The BBC World Service has launched a new, weekday arts program called The Strand. Presented by Harriett Gilbert and Mark Coles, the half-hour program takes listeners on a worldwide journey through arts, culture and entertainment. According to the program producers, "Nothing creative is out of bounds" - and The Strand will bring the best, newest and most exciting creative enterprises to listeners around the world.
Novelist Harriett Gilbert has been presenting arts programs on the BBC World Service for over 10 years. She will present the Monday and Friday editions of The Strand, as well as a new hour-long version of another BBC World Service program, World Book Club, on the first weekend of every month.
Mark Coles, an award-winning broadcaster and acclaimed music journalist, will present the Tuesday, Wednesday, Thursday editions of The Strand as well as a special hour-long Saturday compilation. Mark - who has played Jimi Hendrix's guitar and was once locked in a cage with Yoko Ono - has interviewed some of the world's top writers. He says: "We'll provide our audience with a thoroughly entertaining, truly global guide to the arts. We'll be featuring some of the world's most famous and creative people and be offering unique insights into arts events and consumption of culture around the world."
The program's scheduled guests for its first week (October 27th - 31st) included Roger Moore (the longtime James Bond actor) and Candace Bushnell, the New York cultural observer who initially created the long-running Sex and the City HBO TV series.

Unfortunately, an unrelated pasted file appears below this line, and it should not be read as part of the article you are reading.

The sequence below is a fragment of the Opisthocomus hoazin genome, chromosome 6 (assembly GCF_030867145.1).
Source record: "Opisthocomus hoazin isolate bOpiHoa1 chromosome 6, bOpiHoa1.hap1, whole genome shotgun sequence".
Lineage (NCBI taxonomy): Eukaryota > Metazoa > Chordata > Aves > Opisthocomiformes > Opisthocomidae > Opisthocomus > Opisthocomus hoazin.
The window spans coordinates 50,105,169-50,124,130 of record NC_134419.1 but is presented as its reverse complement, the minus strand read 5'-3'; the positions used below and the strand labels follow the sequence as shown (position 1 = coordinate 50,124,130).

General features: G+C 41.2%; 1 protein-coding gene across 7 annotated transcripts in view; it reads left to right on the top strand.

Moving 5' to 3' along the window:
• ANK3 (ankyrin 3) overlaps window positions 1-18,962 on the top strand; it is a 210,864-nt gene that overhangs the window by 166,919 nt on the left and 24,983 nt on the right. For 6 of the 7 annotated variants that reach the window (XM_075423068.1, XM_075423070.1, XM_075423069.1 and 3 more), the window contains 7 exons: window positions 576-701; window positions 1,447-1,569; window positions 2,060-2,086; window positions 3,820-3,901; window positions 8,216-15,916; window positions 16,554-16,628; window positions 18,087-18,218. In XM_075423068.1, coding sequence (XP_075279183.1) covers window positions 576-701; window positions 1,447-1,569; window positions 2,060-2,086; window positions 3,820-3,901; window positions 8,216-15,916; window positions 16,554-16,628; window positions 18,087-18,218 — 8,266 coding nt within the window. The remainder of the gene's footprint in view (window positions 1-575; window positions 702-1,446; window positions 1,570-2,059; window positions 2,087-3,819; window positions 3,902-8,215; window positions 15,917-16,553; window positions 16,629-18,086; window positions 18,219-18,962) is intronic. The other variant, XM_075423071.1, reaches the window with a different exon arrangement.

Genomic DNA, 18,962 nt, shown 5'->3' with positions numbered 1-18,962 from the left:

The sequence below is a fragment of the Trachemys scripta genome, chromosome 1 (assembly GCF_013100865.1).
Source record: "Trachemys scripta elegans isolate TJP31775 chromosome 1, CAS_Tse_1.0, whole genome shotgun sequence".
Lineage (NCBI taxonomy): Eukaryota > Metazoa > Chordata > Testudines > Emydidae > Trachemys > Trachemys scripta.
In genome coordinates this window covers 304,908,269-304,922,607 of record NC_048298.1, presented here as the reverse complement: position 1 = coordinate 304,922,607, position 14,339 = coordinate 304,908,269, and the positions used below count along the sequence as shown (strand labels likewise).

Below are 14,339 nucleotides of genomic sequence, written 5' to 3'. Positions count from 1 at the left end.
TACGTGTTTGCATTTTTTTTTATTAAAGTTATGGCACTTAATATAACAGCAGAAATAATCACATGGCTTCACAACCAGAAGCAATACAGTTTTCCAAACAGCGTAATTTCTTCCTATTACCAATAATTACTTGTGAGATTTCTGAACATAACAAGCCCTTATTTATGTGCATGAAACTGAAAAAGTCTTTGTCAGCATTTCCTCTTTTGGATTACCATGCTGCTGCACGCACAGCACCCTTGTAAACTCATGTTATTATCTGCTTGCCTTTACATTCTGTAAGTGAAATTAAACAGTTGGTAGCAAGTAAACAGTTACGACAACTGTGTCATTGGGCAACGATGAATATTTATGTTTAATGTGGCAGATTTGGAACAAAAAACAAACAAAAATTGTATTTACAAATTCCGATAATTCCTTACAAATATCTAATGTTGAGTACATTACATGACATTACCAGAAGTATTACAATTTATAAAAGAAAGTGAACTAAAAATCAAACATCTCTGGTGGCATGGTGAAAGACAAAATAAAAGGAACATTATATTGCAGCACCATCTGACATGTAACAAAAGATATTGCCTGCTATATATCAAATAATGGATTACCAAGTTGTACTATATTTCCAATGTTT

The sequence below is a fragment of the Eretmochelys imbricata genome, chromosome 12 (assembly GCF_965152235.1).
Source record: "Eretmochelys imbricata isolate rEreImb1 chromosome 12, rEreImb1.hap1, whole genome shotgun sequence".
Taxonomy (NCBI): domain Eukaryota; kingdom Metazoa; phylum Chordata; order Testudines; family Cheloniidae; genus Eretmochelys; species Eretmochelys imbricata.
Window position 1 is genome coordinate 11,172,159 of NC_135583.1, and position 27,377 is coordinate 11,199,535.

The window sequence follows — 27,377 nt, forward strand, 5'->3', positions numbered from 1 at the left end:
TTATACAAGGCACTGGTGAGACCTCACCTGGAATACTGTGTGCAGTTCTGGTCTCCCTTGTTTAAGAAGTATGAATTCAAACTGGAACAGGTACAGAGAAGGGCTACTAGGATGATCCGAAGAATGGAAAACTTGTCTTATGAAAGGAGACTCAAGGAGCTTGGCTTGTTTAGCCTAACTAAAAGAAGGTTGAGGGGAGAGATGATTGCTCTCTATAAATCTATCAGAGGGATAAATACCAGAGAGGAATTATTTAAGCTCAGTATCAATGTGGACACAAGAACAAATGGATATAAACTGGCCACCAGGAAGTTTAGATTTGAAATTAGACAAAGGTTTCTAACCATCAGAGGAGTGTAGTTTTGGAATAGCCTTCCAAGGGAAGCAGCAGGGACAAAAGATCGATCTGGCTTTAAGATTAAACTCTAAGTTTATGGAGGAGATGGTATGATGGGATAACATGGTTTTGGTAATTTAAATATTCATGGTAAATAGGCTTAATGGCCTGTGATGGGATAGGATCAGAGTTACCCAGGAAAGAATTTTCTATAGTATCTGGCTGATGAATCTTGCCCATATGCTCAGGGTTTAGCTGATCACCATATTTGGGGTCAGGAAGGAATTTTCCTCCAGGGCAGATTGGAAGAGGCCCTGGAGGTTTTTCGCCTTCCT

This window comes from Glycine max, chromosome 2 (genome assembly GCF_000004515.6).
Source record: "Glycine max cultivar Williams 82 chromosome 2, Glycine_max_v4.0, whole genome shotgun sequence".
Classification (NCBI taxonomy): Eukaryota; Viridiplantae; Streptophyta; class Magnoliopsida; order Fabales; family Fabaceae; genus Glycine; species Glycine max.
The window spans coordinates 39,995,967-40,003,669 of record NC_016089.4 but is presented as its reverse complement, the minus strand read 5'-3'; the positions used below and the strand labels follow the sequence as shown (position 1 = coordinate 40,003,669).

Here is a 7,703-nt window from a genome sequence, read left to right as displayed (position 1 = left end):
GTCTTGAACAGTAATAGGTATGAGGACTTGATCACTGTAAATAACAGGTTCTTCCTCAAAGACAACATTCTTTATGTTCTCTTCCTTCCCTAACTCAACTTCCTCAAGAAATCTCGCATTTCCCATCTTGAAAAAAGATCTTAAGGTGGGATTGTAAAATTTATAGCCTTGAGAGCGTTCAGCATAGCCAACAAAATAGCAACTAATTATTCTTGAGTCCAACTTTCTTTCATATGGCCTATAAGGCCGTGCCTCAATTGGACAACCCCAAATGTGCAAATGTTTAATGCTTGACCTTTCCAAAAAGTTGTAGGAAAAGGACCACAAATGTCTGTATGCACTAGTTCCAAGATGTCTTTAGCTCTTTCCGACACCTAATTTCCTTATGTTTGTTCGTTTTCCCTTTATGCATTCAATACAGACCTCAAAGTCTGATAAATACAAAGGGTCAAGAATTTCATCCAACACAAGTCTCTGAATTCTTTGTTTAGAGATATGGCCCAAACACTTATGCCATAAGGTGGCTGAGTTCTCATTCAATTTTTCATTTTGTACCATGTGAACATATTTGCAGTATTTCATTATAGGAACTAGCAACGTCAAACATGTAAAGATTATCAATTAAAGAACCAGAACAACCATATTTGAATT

I was interested to see if The Strand is merely the replacement for Outlook, another long-running program with significant artistic / human interest content, but this is not the case - Outlook remains on the World Service schedule.
The Strand will air in the shortwave schedule targeting West Africa weekdays at 1430 UTC, which stands a chance of propagating to North America given the frequencies typically in use then (17830, possibly 15400). The Strand will air in the live Infotainment webcast weekdays at 1030, 1530, 1930, and 2330, and also Tuesday-Saturday 0230 UTC. The Strand will not air in the live News webcast. Listeners who get their BBC fix via Sirius satellite radio and US public radio stations should tune in weekdays at 0930 if you are an especially early riser.
And, yes, The Strand will be available for on-demand listening; a weekly podcast of the program's highlights is also available.